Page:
The burn was running high and fast and very muddy in colour. I stopped at the mill for a coffee and a bar of chocolate and heard Dippers calling and then sighted them fly up the burn. As I stood on the bridge the pair flew directly towards me back down the burn, giving a rather exciting view. The only other birds about were Mallard, Moorhen, Mistle Thrush, Robin and Blackbird.
As I continued the walk the calls of the Dippers were with me on several occasions as the fed on the edge of the burn often just keeping a few yards in front of me and I had numerous sightings of them until I reached South Gosforth. Unfortunately the hoped for Kingfisher never made an appearance. A good relaxing day though, with one of my favourite birds, the Dipper. Thankfully there were few folk about, apart from the usual joggers and dog walkers

Monday, 7 December 2009


River Tweed and Royal Border Railway Bridge.

A reccy of Berwick was required today prior to a group visit at the weekend, and despite hearing a dreadfull weather forecast as I was about to head from home, the day was in fact dry and mild. Several Common Buzzards were seen north of Belford along with the first of several Kestrels seen today and an active flock of Goldfinches.

A short sea watch from the harbour and cliffs brought sightings of 3 Red Throated Divers, numbers of Red-Breasted Mergansers, Common Scoter, parties of Eider Duck and a lone Fulmar. There were also numbers of Cormorant and Shag on and over a wind swept sea. The estuary contained numbers of Grey Heron, Curlew and Redshank, but little else apart from gulls. A flock of Sanderling were busy at the tide edge and a pair of Kestrels hunted over the cliffs.

The best part of the day was the walk along the Tweed from the town centre up to the woodland. The weather was on the change and whilst the lowering sun shone through thin layers of cloud at times, it became clear that it would not belong until rain arrived from the west. A numbers of Grey Herons stood statue like on the small island and numbers of Mallard, Pochard and Goldeneye were on the water. At least one pair of Grey Wagtail were found on the riverside and further up river Greylag Geese, Canada Geese and Mute Swan were found. The calls of Curlew, Oystercatcher and Redshank were heard along most of the walk and several were seen on the riverside and flying overhead and along the river. A flock of 200+ Lapwing were in flight over the river. The woodland pathway was slippery with mud and this area seemed devoid of bird life. The few passerines seen on the walk included Wren, Robin, Dunnock and Blue Tit. Another Kestrel flew overhead, as did a Sparrowhawk.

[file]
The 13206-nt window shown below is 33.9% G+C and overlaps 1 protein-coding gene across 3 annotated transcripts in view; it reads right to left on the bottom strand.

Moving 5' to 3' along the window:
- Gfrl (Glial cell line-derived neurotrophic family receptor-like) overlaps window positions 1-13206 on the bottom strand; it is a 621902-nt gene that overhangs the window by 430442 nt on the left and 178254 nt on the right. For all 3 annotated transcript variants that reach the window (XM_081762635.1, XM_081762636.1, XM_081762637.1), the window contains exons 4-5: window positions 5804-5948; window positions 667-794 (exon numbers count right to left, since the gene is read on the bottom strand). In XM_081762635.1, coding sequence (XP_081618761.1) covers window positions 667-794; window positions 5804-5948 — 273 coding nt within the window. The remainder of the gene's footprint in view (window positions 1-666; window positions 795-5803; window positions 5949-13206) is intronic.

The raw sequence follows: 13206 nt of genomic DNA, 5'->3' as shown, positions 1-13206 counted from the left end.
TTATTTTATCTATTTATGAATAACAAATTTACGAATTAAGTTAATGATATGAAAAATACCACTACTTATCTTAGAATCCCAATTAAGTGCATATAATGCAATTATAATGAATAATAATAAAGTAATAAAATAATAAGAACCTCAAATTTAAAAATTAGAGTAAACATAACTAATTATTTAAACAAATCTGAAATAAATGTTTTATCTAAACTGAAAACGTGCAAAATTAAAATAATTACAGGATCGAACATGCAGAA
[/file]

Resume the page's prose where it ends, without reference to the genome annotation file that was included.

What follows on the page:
I haven’t walked the river footpath since childhood, well at least not as far as I did today, past the old castle, so today brought back some happy memories. I remember very well calling at a restraunt with my parents as a child and having fresh Tweed Salmon for lunch. The restraunt seemed very ‘posh’ to me at the time and having salmon for lunch certainly was then!
I was impressed with the Christmas lights in Berwick and they certainly put the annual pathetic show put up in Newcastle. I have to confess however that little ever beats Fenwick’s window display which I have been watching each year since the early 70’s. I hate having to push the kids out of the way to get close, but someone has to do it! The rain kept off until the drive home. We’ll have the day’s bird list to beat at the weekend.

Friday, 4 December 2009

One Brave Butterfly!

Swallow Pond

The horses had their coats on today and I certainly had mine on as I braved the cold and walked to the Rising Sun Country Park, passing a flock of maybe up to two hundred Lapwings on the way. I certainly wasn’t expecting to see any butterflies today, even though the sun was blindingly bright. However as the morning warmed a little, one brave Red Admiral put in an appearance as it flew across the fields and into the trees to seek some warmth. I know they are around all year now, but I don’t personally ever remember seeing one so late in the year. That'll probably be the last one of what I shall always remember as a butterfly year.

There were good numbers of Teal and even larger numbers of whistling Wigeon on the ponds today. There were several Shoveller about too and a lone Grey Heron was on the island of Swallow Pond. There was the odd Redwing along with the Blackbirds and Mistle Thrush feeding on the berries in the hedges and the fields near the farm held numbers of Curlew. As usual in the park the majority of birds seemed to be Wood Pigeons and Magpies! I did find a couple of Stock Doves in the pigeon flocks. A party of Long Tailed Tits fed near the pathway but I failed to find the Bullfinches that at least a couple of walkers mentioned having seen. Chaffinch, Greenfinch and Goldfinch were seen.

A cuppa in the restraunt was more than welcome. They were doing a good trade with tables booked for Christmas lunches. It can’t be Christmas yet surely!!! On the walk home I caught sight of an unidentified skein of geese away in the distance flying along the coast.